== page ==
Mar 12, 2018 · Caring for someone with dementia / Alzheimer's in Caregivers: Dementia

Good morning, I lived with my Grandmother during her illness of Dementia/Alzheimer’s, she would get glimpses of clarity, where she understood that her favourite granddaughter at times, appeared to be a stranger to her, she would phone my uncle and ask, who is this strange woman living here. When she had these moments of insight, it brought her eyes to water as she looked at my with great guilt. She knew she had no control over this but she felt guilt anyway. Those moments of insight passed as the disease took over. She did her best. As I, with what little I knew then. We have more resources now . Lack of control for my husband definitely brought on anger. Allowing him to make as many decisions, however small, helped, kept me from Taking Over Too Much and helped him settle. Each day I kept and still do a gratitude journal, to help me stay balanced in the toughest of seas. It helps keep my mind and eyes open to the good things, however few in each day. As a Carer, I try to stay strong, to know when to rest, walk for exercise and just sit and take some slow breaths. This is the most challenging chapter of my life. I wish you the best, one day at a time.

Mar 12, 2018 · Caring for someone with dementia / Alzheimer's in Caregivers: Dementia

Hi there, I found that when I came up against my husbands illness, his state of mind or headspace as I like to call, his mental capacity to acknowledge or accept what was going on, he was incapable, at first. New information had to be broken down into smaller chunks and my expectations had to be guided by the medical professionals. After having private talks with them to discuss what was going on in the house, they helped me navigate through what was a potential land mind. I quickly came to realise , I was the first person to go through this kind of thing. The medical professionals asked me questions, and offered suggestions and choices I could slowly get myself to consider and accept. It’s a process. Talk to people who can give you options, you’re not alone. That was such a relief for me to know. The more questions you ask, the better. Speak to your Carers Association as well. Have patience with yourself too. Each day of a Carer can be full of new challenges to consider, take good care of yourself in the meantime. Wishing you hope and clarity.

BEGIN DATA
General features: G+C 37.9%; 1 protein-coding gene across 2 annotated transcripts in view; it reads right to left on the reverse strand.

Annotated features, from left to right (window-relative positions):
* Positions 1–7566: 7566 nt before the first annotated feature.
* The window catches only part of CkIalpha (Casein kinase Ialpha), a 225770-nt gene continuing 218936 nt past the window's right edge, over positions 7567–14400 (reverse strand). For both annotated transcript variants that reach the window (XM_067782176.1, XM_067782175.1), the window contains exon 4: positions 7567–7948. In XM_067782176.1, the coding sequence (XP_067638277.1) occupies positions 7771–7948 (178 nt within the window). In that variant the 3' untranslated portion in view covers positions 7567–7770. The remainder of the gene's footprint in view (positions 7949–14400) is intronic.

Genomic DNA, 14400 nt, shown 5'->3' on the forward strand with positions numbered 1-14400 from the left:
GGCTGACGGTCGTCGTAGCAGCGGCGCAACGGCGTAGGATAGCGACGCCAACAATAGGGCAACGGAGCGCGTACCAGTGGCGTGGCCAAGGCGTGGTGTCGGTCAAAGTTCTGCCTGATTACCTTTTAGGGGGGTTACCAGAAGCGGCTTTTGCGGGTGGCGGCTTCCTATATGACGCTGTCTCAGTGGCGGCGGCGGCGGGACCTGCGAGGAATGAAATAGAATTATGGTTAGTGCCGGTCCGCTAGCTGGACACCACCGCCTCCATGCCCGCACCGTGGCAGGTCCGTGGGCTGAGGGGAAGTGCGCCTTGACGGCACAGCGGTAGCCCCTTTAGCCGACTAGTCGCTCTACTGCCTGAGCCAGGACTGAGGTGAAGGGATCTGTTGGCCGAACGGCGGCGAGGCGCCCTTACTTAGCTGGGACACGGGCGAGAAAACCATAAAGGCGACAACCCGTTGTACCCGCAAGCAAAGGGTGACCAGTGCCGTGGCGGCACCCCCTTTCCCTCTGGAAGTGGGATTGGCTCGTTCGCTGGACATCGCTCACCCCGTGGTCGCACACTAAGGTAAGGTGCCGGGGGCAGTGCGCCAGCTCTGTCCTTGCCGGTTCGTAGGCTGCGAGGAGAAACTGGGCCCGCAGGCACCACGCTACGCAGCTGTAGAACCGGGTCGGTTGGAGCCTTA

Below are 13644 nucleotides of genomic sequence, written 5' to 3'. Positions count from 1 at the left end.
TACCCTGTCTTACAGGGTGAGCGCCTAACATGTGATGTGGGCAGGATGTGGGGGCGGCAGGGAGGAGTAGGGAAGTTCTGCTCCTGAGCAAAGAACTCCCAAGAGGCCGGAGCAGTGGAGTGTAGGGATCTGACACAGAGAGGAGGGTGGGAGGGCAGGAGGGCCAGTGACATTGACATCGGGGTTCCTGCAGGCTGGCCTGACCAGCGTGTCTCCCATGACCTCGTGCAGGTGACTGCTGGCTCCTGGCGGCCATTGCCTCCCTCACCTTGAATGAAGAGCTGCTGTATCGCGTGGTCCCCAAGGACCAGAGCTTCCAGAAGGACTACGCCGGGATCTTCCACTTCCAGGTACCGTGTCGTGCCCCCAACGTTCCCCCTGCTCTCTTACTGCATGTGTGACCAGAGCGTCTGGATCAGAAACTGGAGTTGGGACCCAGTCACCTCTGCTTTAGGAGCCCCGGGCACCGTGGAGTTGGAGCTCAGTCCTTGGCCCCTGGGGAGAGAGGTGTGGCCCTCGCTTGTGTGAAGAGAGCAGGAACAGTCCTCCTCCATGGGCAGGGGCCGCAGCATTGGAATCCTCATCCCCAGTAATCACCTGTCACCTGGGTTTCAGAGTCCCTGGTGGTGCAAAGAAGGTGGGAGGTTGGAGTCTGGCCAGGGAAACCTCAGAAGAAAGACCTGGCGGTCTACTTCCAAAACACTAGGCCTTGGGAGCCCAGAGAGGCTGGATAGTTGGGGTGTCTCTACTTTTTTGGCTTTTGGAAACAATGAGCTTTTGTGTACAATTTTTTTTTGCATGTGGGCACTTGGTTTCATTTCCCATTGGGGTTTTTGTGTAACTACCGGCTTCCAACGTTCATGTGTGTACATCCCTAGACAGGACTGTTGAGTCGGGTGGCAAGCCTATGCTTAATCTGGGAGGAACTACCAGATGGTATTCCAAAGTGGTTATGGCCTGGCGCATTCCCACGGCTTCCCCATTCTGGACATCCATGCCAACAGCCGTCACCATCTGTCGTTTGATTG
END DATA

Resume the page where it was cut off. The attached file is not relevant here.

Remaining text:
Mar 2, 2018 · Dealing with anxiety/guilt over spouse in LTC with Dementia in Caregivers: Dementia

Hi, Guilt is such a good topic to share about as most of us have that in common. “The Pull”, that was mentioned, I so relate to. I haven’t experienced that anywhere else in my life, as when a loved one needs you. In the world of a carer, we develop that acutely and instinctively. But sometimes my radar of caring is off track. Sometimes less is better, because life doesn’t stay the same, I tell myself, my caring needs to change and adjust too. And it is so hard. I too, had my group of concerned friends telling me “to let go, give him to his brother to care for now, you need to get on your feet.” I didn’t know I was “ off my feet”. My grief comes in waves, I force myself to do things sometimes that are no longer related to caring for my husband. Today I did 4 hours volunteer work outside. Everything in me didn’t want to go. I went. I’m glad I did. I only feel a little bit. These things take time. Take a step in the right direction I tell myself, don’t fall into “The Pit” of Guilt. Wishing you all a good day , with comfort and peace.